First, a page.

9. Cells of the Immune System • B-cells: • Plasma cells • Antibody production. • Antibodies initiate the ‘complement’ destroying cascade (chemically punctures antigens). • Macrophages: • T-cell and B-cell stimulation

  10. Macrophages and their role with respect to T cells and B cells: Antibody Production

  11. The Organs of the Immune System: The Bone Marrow • Spongy tissue found in the center of most large bones • All cells in the IS initially derive from it • Produces RBCs and platelets

  12. The Organs of the Immune System: The Bone Marrow • Stem cells, reside within the BM (unspecialized cells) • Most radiation sensitive tissue of the human body!!

  13. Bone marrow Stem cells Differentiation • T-cells • Helper T-cells • Cytotoxic T-cells • Natural Killer Cells • B-cells • Turn into plasma cells • Secrete antibodies

  14. Thymus • Two functions: • BM T-cell maturation • Release of mature T-cells into bloodstream BM = bone marrow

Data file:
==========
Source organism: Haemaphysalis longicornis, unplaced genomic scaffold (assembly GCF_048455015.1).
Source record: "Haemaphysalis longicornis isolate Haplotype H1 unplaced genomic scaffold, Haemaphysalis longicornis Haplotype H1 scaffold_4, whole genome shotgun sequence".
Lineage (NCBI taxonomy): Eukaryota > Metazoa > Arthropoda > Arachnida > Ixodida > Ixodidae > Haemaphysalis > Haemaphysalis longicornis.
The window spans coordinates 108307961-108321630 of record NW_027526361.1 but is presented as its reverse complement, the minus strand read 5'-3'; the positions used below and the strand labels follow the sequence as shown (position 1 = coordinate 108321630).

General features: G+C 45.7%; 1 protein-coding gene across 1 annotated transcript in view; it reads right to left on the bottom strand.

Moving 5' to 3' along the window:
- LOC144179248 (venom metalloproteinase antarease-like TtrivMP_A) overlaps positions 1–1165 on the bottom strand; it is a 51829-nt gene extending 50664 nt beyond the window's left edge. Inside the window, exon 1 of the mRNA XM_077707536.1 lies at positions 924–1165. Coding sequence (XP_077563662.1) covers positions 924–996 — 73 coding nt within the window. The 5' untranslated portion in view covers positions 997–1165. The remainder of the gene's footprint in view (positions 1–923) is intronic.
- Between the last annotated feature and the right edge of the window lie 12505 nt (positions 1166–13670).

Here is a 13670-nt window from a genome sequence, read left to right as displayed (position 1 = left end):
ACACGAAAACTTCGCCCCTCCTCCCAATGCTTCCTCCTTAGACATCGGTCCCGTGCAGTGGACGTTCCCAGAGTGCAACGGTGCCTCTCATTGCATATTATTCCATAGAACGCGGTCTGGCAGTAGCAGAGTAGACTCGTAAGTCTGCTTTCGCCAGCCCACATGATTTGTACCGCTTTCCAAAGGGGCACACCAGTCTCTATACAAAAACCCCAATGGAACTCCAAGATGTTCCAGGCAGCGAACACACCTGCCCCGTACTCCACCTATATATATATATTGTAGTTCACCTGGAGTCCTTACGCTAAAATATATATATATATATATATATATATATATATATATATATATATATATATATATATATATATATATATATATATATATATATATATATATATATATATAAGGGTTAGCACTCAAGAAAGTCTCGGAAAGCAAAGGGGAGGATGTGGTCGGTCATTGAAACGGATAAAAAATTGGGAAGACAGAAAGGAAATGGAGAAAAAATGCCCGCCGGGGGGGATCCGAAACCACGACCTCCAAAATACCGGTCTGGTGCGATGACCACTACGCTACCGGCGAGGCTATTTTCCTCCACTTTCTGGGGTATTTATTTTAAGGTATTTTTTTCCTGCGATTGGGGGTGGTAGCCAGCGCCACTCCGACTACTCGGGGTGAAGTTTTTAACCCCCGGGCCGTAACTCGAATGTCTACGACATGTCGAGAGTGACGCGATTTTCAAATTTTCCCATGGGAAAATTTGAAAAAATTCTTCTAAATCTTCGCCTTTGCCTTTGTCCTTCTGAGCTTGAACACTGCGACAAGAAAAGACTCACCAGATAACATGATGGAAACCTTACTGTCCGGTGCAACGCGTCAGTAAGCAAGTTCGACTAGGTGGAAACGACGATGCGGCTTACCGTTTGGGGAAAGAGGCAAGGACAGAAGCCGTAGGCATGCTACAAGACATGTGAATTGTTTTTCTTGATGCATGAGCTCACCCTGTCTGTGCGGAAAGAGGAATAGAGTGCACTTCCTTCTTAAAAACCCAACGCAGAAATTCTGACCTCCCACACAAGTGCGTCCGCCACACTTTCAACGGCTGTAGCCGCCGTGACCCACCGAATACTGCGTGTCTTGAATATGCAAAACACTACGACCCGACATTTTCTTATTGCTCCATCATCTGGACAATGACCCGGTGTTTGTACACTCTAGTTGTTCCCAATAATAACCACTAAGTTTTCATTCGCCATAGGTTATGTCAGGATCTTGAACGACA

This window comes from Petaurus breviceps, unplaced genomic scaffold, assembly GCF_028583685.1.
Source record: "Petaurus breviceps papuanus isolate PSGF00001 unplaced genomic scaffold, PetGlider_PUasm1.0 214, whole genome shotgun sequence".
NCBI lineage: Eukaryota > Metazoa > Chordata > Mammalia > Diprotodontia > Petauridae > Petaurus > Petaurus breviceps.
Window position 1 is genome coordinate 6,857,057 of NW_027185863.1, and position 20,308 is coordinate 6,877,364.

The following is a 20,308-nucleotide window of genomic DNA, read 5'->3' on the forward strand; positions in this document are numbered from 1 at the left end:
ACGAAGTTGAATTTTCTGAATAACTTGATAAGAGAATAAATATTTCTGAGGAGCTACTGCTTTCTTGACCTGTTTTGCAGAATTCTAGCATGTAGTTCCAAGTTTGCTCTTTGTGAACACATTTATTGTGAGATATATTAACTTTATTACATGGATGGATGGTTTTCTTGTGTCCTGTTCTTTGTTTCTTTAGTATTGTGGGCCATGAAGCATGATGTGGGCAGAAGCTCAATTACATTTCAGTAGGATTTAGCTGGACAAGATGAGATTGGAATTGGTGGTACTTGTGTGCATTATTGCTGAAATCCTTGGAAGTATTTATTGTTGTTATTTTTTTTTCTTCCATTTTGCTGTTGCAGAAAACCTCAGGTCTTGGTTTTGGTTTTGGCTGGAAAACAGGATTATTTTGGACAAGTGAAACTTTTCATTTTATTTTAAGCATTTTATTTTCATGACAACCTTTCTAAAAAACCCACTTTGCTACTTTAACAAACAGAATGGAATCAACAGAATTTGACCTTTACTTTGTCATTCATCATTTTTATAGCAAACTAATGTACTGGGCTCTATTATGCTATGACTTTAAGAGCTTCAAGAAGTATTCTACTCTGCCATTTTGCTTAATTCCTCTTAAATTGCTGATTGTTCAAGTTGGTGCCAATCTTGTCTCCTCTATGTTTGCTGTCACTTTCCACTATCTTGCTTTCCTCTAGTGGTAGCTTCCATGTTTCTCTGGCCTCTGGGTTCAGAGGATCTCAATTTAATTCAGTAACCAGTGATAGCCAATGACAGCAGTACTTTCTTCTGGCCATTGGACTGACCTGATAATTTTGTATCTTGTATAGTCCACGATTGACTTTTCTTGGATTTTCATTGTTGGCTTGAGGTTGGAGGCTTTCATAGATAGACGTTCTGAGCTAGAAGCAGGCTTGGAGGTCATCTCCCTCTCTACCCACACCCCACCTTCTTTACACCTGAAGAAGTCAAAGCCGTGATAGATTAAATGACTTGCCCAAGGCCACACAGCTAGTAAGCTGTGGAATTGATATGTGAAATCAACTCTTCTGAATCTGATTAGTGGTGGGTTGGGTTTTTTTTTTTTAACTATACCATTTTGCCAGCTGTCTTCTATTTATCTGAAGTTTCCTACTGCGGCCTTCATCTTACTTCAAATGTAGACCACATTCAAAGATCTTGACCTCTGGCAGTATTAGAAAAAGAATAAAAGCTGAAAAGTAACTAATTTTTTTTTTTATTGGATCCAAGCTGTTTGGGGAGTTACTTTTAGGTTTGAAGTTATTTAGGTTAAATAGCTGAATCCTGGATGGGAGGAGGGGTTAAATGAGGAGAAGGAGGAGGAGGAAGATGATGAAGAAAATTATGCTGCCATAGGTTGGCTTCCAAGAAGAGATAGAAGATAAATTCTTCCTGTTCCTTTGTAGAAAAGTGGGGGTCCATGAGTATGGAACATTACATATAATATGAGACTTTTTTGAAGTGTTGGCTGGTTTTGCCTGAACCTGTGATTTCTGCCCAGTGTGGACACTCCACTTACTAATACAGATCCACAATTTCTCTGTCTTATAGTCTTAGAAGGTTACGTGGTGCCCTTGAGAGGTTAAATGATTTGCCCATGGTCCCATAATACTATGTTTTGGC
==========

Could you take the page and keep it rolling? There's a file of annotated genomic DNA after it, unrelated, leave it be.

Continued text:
15. Spleen • Immunological filter of the blood. • Antigens are brought by macrophages or carried by the blood itself. B and T-cells are activated. • Old RBCs are destroyed.

  16. Lymph Nodes • Immunological filters of the body fluid called lymph. • Lymph is drained from most of our tissues. • Antigens are filtered before returning to circulation.

  17. Reviewing Article in Time Life Magazine:

  18. Space Flight-related Factors Affecting Immunity • Launch/Landing • Weightlessness? • Cephalic fluid shift • Affects lymphatic system (lymph nodes) • Loss of body fluid affects plasma protein concentration and osmolality • Bone loss?

  19. Space Flight-related Factors Affecting Immunity • Nutrition / SMS • Circadian rhythm and sleep patterns • Radiation? • Stress? • Other effects?

  20. Current Studies • Factors that can influence physiologic functions*: • Microgravity • Isolation • Radiation • Microbial contamination • Sleep disruption • Insufficient nutrition • Interaction with other body systems (pituitary gland) *Sonnenfeld et. al, 2002